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Joseph Mariathasan: Argentina’s 100-year bond

Argentina just issued a 100-year bond. Despite a history of defaults over the past 100 years, investors seem happy to try their luck for the next 100. Are they being wise or foolish?

One factor in favour of investors is that the yield on the hard-currency bond when it was issued was 7.9%. If recoveries after defaults are expected to be 40%-50%, they will not have to wait many years to break even.

Ricardo Adrogue, head of emerging market debt (EMD) at Barings, and himself an Argentinian, believes that the country should not have issued a 100-year bond.

His rationale is quite simple: Argentina is rated B by credit agencies, while Barings would give the country a BB rating by their internal measures. If economic conditions are improving in the country such that Argentina would be able to issue debt at a lower coupon in five years’ time, why not just issue a five-year bond and then roll over the debt at a lower coupon?

While investors may have a high regard for the current administration, history cannot be forgotten. In the last 100 years, Argentina has defaulted many times – so much so that Argentinian economic history has become a subject in its own right. There is the “Argentine paradox”: how can a country that at one stage in the early 20th century was perhaps the richest in the world on a per capita basis experience such a deep and prolonged reversal?

For Adrogue, the fundamental problem with Argentina is that it does not have a good institutional framework to deal with a commodity-driven economy. It became the richest country in the world after the UK had opened up global trade, and the revolution in refrigeration technology enabled the transportation of soft commodities such as meat. Argentina benefitted from being in the right place at the right time, but it did not necessarily have the right policies. Once that came to an end, the country began a long decline.

Adrogue argues that one fundamental problem is that the population has a misplaced belief that the country is rich. The standard joke about Argentinians is that they are Italians who speak Spanish but think that they are English. But if everyone believes they are richer than they really are, the sum of total demand becomes larger than the supply available in the country. This gets reflected in large and persistent fiscal deficits, which never get adjusted and eventually lead to defaults.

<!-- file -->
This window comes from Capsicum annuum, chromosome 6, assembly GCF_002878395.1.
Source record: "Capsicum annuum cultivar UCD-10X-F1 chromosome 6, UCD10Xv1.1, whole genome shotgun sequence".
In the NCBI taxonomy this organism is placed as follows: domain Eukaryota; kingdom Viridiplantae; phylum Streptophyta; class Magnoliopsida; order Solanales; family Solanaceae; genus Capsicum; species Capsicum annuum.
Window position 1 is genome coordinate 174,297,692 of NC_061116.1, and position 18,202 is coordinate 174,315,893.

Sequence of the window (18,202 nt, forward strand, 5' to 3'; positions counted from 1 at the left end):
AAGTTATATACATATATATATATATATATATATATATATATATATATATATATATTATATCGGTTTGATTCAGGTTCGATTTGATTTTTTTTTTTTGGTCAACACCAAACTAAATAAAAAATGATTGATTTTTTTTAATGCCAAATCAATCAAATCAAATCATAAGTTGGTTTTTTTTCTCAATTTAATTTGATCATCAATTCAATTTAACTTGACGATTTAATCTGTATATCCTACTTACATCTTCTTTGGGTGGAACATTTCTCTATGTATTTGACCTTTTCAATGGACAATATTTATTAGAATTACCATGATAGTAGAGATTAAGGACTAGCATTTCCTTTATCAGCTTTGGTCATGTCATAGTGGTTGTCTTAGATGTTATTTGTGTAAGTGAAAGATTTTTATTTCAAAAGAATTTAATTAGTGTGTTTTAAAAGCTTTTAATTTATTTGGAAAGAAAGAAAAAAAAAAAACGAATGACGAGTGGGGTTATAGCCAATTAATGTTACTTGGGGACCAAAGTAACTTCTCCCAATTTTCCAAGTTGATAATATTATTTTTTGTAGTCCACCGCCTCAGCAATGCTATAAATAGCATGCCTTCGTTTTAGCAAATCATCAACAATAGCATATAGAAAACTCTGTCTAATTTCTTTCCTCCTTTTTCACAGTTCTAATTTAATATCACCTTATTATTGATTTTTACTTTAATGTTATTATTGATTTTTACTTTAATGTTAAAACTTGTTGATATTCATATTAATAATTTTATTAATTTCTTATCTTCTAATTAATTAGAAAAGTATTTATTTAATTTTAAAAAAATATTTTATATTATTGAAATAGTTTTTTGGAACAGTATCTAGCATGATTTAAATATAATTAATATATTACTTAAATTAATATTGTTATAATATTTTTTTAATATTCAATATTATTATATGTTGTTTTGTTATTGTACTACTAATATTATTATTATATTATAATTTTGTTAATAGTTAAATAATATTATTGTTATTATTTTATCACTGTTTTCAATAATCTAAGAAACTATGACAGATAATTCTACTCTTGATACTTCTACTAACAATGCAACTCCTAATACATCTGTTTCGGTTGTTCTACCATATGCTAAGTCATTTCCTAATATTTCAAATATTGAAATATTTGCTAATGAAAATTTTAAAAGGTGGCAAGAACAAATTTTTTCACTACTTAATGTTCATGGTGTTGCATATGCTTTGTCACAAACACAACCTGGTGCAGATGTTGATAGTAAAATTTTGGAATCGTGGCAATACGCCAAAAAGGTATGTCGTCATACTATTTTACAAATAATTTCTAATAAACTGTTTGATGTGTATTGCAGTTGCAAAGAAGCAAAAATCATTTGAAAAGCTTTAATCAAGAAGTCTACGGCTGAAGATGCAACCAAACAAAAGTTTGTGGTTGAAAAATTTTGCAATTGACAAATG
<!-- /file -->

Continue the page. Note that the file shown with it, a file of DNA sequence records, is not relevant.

The current president, Mauricio Macri, may be successful for a time until the population changes its mind and realises that there are limits to the supply of resources and the population needs to share the resources that are available.

For Adrogue, the bigger issue is not the type of government that Argentina has but the institutional framework that gives the president too much power and therefore takes away the requirement to negotiate with congress to reach compromises and agreements. Those who achieve power have no constraints, which leads to big swings in economic policy. The last swing, under Cristina Fernández de Kirchner, was to the left. Under Macri we are seeing a swing back. It is very difficult contain those swings because the president has so much power relative to congress.

Argentina copied the US constitution but gave the president too much power. It started with the assumption that the underlying institutional structure was similar to the US – this was incorrect. In the US, the individual states were created prior to the formation of the country itself. In Argentina, the provinces were created after the country got its independence. This, combined with a commodity-based economy, made it very difficult for the population to separate good policies from luck. When commodity prices go up, no matter who is in charge, the population always perceives them to be a great government. When commodity prices are low, no matter how good the government is, the population perceives them to be bad.  

Barings is not buying the 100-year bond. The company likes to look at countries in which fiscal dynamics are somewhat independent of the ability to access credit – it doesn’t abandon or change its story on fiscal policy just because it has access to credit. This can cause problems and ultimately defaults.

Argentina just issued $3bn (€2.6bn) of debt that the government said it didn’t need. For Barings, that is a bad sign. The market could end up having to discipline the government, when governments should have self-discipline.

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